About this Research Topic
Levodopa-induced dyskinesias (LID) are abnormal movements that occur during the period of maximal benefit of parkinsonian symptoms when levodopa concentration in the brain is highest. LID are mainly choreic in nature and represent a very common problem in up to 80% of Parkinson’s disease (PD) patients treated with levodopa. Current knowledge highlights the critical involvement of the striato-thalamo-cortical pathways, which are characterized by abnormal physiological overactivity. However, despite many recent advances in genetic and pharmacological fields, the pathophysiological mechanisms underlying LID are still a matter of debate
In the last few years, advances in the neurophysiological and neuroimaging fields have provided alternative scenarios for understanding the neurobiological mechanisms of LID. Indeed, several lines of evidence support the notion that others structures, outside traditional striato-thalamo-cortical pathways, are strongly involved in the LID. In particular, the cerebello-thalamic circuitry as well as intra-cortical connections between the premotor cortex (particularly supplementary motor area) and the inferior frontal cortex, would seem to play a key role in the dysfunctional pathophysiological model of LID.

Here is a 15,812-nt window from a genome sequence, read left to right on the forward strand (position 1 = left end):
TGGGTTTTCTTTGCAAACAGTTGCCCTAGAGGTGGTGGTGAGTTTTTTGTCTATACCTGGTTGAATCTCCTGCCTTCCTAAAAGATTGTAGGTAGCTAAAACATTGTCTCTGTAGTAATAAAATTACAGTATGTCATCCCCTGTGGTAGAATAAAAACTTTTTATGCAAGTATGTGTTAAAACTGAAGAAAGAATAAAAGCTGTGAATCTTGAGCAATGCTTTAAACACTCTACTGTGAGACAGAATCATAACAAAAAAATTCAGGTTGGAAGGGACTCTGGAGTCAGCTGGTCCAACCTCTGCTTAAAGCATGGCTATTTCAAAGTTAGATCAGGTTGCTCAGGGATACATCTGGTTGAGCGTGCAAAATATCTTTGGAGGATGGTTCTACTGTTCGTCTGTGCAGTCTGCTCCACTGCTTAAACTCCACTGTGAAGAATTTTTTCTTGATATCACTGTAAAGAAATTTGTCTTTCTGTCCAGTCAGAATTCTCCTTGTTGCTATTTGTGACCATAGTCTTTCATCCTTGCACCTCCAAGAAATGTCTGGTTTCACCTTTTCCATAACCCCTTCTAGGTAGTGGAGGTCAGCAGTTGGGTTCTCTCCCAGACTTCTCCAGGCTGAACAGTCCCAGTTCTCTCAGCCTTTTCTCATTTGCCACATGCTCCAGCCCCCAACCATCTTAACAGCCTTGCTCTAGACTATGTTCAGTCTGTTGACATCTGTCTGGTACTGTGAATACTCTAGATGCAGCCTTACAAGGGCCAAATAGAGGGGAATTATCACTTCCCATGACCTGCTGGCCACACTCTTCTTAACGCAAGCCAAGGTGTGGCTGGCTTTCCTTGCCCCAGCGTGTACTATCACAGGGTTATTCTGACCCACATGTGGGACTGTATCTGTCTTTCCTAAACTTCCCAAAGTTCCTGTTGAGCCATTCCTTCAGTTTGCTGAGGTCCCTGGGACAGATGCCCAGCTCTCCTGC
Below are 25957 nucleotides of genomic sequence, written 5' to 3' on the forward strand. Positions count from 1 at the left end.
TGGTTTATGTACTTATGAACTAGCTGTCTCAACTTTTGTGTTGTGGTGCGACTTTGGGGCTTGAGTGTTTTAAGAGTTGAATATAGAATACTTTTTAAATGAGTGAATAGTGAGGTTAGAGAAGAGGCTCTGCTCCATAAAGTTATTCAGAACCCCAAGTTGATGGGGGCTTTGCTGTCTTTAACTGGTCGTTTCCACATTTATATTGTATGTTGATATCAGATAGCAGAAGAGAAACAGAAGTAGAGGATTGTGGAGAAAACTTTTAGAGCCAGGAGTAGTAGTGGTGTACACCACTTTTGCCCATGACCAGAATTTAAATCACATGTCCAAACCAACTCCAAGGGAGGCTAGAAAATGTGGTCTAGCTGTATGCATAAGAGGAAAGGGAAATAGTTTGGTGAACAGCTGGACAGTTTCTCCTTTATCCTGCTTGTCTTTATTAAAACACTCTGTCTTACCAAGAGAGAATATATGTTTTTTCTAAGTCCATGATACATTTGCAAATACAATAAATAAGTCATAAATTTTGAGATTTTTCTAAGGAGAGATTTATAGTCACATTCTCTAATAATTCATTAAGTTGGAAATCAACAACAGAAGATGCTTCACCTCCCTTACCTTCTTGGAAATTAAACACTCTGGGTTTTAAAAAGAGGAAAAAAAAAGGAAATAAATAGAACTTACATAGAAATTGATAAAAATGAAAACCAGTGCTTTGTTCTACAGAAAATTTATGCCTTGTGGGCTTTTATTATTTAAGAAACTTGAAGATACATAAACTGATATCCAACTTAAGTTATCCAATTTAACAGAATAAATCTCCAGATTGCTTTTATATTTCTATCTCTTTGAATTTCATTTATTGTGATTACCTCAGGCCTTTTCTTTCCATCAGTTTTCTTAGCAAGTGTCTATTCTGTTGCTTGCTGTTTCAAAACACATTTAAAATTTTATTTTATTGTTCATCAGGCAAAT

This topic aims to pool the most recent advances in the phenomenology and pathophysiology of levodopa-induced dyskinesias. We aim to compile original research papers, review articles, technical reports and commentaries that cover this topic broadly. Researchers with interest in clinical aspects (and particularly management strategies, e.g. deep-brain stimulation), neuroimaging (using either functional or structural MRI approaches), neurophysiology (transcranial magnetic stimulation (TMS)) of LID and other hyperkinetic movement disorders (i.e., dystonia, Huntington's disease, Gilles de la Tourette's syndrome), are encouraged to contribute to this topic. Again, articles concerning animal models of PD will be particularly appreciated.
Important Note: All contributions to this Research Topic must be within the scope of the section and journal to which they are submitted, as defined in their mission statements. Frontiers reserves the right to guide an out-of-scope manuscript to a more suitable section or journal at any stage of peer review.